Saskatchewan

Sask. Court of Appeal reverses decision on historical hydro dam dispute

The nearly 20-year dispute between the Peter Ballantyne Cree Nation and SaskPower over the Whitesand Dam near Southend in Saskatchewan’s northeast will find itself back in court again.

Legal battle 17 years in the making headed to Court of Queen's Bench next

SaskPower is among those involved in a court dispute over the impacts a dam had on those who live in Southend, Saskatchewan and their access to roughly 242 hectares land traditionally used for hunting. (Bryan Eneas/CBC)

The nearly 20-year dispute between the Peter Ballantyne Cree Nation and SaskPower over the Whitesand Dam near Southend in Saskatchewan's northeast will find itself back in court again.

The Peter Ballantyne Cree Nation sued Ottawa, SaskPower and the government of Saskatchewan for infringing on its members' treaty right to hunt, because the dam's construction resulted in a loss of roughly 600 acres of land due to flooding.

The Whitesand Dam regulates the water flow between Reindeer Lake and Reindeer River and was constructed in the 1940s.

In September, the Saskatchewan Court of Appeal ruled in favour of the Cree Nation and sent the matter back to the Court of Queen's Bench.

The province and the Crown Corporation argued a historical agreement, the Natural Resources Transfer Act (NRTA), allowed for that to happen because the area in question was not a reserve — an argument the courts upheld in 2019.

But the Court of Appeal found the hearing judge erred in concluding the community of Southend was not a reserve, thanks in part to the fact the status was already settled.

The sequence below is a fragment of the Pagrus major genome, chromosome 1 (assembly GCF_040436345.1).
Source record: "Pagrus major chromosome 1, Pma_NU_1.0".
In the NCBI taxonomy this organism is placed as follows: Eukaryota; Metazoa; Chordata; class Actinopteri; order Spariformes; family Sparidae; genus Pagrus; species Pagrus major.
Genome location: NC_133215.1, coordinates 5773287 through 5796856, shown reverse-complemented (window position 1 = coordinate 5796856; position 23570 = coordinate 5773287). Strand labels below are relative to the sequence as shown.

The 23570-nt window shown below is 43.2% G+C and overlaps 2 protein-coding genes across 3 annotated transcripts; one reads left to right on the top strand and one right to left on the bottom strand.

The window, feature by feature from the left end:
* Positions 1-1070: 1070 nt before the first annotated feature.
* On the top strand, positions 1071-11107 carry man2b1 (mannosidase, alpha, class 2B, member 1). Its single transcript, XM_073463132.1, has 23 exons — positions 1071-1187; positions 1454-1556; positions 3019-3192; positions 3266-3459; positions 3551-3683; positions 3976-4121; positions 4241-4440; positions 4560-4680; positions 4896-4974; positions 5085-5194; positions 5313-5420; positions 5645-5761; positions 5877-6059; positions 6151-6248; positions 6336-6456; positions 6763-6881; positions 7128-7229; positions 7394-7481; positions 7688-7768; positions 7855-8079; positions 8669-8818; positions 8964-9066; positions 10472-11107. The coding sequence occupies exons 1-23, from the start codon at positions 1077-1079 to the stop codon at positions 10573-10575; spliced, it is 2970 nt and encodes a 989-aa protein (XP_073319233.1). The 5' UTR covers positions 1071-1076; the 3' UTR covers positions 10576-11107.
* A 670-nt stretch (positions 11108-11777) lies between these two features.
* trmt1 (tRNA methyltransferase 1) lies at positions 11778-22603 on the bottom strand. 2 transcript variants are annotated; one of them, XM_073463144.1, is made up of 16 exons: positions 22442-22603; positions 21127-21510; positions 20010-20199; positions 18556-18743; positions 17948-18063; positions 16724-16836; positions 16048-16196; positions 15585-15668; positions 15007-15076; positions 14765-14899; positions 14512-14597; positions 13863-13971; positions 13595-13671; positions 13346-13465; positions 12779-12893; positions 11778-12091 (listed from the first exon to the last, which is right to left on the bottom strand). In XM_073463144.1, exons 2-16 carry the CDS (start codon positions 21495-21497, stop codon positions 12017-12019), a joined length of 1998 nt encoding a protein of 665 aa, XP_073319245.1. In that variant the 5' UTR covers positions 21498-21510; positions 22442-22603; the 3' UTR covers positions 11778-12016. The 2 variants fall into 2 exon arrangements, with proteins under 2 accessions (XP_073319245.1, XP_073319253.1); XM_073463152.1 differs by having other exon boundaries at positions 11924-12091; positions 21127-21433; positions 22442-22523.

"Their position on this issue is contrary to the first appeal decision, which was dependent on the proposition that Southend is a reserve," the written decision said. 

"These defendants therefore cannot relitigate this issue. Further, their position is contrary to agreements, including a constitutional amendment that released Saskatchewan from its obligations under the NRTA, which were premised on Southend being a reserve."

The appeals court judges also found the hearing judge erred by stating Saskatchewan and SaskPower had defences to Peter Ballantyne Cree Nation's claim to the land based on consent issued in 1939.

Due to that error the appeals court judges asked that summary judgment in favour of Saskatchewan and SaskPower be set aside.

"In argument, Saskatchewan and SaskPower pointed out that there were other pleaded defences that had not been addressed in prior decisions," the decision, signed by three judges, said.

"[The Cree Nation] conceded that there may be a legitimate dispute as to whether these defences apply. On this basis [the Cree Nation] agreed that it should be left to the Court of Queen's Bench to determine what issues, in addition to remedy, are outstanding."

ABOUT THE AUTHOR

Bryan Eneas

Reporter

Bryan Eneas is a journalist from the Penticton Indian Band currently based in Regina, Saskatchewan. Before joining CBC, he reported in central and northern Saskatchewan. Send news tips to Bryan.Eneas@cbc.ca.

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